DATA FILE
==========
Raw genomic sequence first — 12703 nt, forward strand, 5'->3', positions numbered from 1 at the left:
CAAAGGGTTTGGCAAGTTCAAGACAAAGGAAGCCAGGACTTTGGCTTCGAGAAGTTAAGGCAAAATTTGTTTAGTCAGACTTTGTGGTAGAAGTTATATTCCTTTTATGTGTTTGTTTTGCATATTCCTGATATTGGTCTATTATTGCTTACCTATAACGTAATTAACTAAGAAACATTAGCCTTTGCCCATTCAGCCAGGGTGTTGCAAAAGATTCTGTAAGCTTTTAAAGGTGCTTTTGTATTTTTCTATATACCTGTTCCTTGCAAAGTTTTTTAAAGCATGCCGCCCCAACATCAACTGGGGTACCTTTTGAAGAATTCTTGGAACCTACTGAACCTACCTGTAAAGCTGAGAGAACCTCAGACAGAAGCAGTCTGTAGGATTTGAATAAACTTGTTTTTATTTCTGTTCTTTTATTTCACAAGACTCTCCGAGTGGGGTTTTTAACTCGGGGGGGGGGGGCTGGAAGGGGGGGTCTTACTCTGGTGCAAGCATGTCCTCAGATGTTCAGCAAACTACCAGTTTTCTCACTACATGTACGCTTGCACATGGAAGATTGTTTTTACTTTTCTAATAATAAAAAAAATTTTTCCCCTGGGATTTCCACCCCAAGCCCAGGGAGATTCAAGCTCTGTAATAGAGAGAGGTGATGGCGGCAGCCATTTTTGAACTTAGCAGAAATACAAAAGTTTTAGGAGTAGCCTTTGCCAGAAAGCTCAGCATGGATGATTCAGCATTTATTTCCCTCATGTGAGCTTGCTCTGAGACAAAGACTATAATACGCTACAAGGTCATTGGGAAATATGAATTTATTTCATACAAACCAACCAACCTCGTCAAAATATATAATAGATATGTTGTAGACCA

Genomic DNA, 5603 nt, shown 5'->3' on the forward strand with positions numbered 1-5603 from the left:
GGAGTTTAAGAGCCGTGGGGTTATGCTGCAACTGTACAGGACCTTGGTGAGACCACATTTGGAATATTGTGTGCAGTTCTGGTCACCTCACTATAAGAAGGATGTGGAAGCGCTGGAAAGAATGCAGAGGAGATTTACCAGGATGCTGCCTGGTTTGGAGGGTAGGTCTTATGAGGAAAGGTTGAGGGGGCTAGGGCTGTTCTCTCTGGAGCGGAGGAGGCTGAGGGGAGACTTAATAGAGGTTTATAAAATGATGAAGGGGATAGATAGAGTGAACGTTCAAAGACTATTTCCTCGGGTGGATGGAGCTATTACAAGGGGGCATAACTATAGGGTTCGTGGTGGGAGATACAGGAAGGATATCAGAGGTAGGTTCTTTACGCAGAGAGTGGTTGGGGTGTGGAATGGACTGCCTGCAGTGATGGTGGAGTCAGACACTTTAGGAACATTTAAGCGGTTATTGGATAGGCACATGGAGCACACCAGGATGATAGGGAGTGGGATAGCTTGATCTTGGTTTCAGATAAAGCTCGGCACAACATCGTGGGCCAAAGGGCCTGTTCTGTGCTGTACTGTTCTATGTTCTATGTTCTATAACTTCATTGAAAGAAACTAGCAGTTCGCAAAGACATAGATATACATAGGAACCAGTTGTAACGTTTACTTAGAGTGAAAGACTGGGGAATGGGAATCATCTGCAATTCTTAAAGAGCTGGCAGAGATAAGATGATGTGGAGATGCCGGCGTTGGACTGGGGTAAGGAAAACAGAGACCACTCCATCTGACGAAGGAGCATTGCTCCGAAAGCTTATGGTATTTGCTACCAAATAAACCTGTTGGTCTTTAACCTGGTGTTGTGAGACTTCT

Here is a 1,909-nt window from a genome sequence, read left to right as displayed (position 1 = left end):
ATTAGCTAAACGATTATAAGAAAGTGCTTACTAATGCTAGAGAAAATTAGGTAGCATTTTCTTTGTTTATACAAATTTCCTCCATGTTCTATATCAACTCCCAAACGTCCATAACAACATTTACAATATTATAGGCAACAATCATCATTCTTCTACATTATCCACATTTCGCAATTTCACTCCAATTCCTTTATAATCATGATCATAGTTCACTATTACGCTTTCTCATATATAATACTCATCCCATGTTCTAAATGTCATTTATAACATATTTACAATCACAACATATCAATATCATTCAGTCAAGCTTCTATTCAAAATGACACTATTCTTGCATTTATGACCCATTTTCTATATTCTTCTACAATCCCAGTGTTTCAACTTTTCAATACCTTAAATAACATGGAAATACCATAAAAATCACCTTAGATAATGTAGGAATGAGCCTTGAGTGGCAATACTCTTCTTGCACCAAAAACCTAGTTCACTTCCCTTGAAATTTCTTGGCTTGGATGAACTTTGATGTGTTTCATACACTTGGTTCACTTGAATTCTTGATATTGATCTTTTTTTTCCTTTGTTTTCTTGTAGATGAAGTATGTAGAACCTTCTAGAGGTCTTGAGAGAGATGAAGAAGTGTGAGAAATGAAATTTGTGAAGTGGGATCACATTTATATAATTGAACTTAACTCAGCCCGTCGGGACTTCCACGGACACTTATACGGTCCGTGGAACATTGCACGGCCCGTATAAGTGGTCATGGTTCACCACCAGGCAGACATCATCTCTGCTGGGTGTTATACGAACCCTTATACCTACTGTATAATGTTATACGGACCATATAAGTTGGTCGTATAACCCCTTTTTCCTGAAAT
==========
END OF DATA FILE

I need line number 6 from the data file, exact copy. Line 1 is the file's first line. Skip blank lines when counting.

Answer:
ATTAGCTAAACGATTATAAGAAAGTGCTTACTAATGCTAGAGAAAATTAGGTAGCATTTTCTTTGTTTATACAAATTTCCTCCATGTTCTATATCAACTCCCAAACGTCCATAACAACATTTACAATATTATAGGCAACAATCATCATTCTTCTACATTATCCACATTTCGCAATTTCACTCCAATTCCTTTATAATCATGATCATAGTTCACTATTACGCTTTCTCATATATAATACTCATCCCATGTTCTAAATGTCATTTATAACATATTTACAATCACAACATATCAATATCATTCAGTCAAGCTTCTATTCAAAATGACACTATTCTTGCATTTATGACCCATTTTCTATATTCTTCTACAATCCCAGTGTTTCAACTTTTCAATACCTTAAATAACATGGAAATACCATAAAAATCACCTTAGATAATGTAGGAATGAGCCTTGAGTGGCAATACTCTTCTTGCACCAAAAACCTAGTTCACTTCCCTTGAAATTTCTTGGCTTGGATGAACTTTGATGTGTTTCATACACTTGGTTCACTTGAATTCTTGATATTGATCTTTTTTTTCCTTTGTTTTCTTGTAGATGAAGTATGTAGAACCTTCTAGAGGTCTTGAGAGAGATGAAGAAGTGTGAGAAATGAAATTTGTGAAGTGGGATCACATTTATATAATTGAACTTAACTCAGCCCGTCGGGACTTCCACGGACACTTATACGGTCCGTGGAACATTGCACGGCCCGTATAAGTGGTCATGGTTCACCACCAGGCAGACATCATCTCTGCTGGGTGTTATACGAACCCTTATACCTACTGTATAATGTTATACGGACCATATAAGTTGGTCGTATAACCCCTTTTTCCTGAAAT